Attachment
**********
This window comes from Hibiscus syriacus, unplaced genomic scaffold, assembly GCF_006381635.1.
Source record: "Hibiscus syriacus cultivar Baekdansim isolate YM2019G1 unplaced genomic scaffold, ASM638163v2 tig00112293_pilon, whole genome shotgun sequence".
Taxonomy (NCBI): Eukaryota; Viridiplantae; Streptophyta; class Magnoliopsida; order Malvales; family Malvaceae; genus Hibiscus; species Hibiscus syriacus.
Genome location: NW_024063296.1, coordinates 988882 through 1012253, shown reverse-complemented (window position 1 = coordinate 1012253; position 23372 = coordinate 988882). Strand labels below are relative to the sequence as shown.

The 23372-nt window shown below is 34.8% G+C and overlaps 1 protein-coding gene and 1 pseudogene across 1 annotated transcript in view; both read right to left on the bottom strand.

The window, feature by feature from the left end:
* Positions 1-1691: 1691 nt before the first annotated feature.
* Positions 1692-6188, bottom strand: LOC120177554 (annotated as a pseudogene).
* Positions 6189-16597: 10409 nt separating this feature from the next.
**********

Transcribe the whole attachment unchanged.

This window comes from Hibiscus syriacus, unplaced genomic scaffold, assembly GCF_006381635.1.
Source record: "Hibiscus syriacus cultivar Baekdansim isolate YM2019G1 unplaced genomic scaffold, ASM638163v2 tig00112293_pilon, whole genome shotgun sequence".
Taxonomy (NCBI): Eukaryota; Viridiplantae; Streptophyta; class Magnoliopsida; order Malvales; family Malvaceae; genus Hibiscus; species Hibiscus syriacus.
Genome location: NW_024063296.1, coordinates 988882 through 1012253, shown reverse-complemented (window position 1 = coordinate 1012253; position 23372 = coordinate 988882). Strand labels below are relative to the sequence as shown.

The 23372-nt window shown below is 34.8% G+C and overlaps 1 protein-coding gene and 1 pseudogene across 1 annotated transcript in view; both read right to left on the bottom strand.

The window, feature by feature from the left end:
* Positions 1-1691: 1691 nt before the first annotated feature.
* Positions 1692-6188, bottom strand: LOC120177554 (annotated as a pseudogene).
* Positions 6189-16597: 10409 nt separating this feature from the next.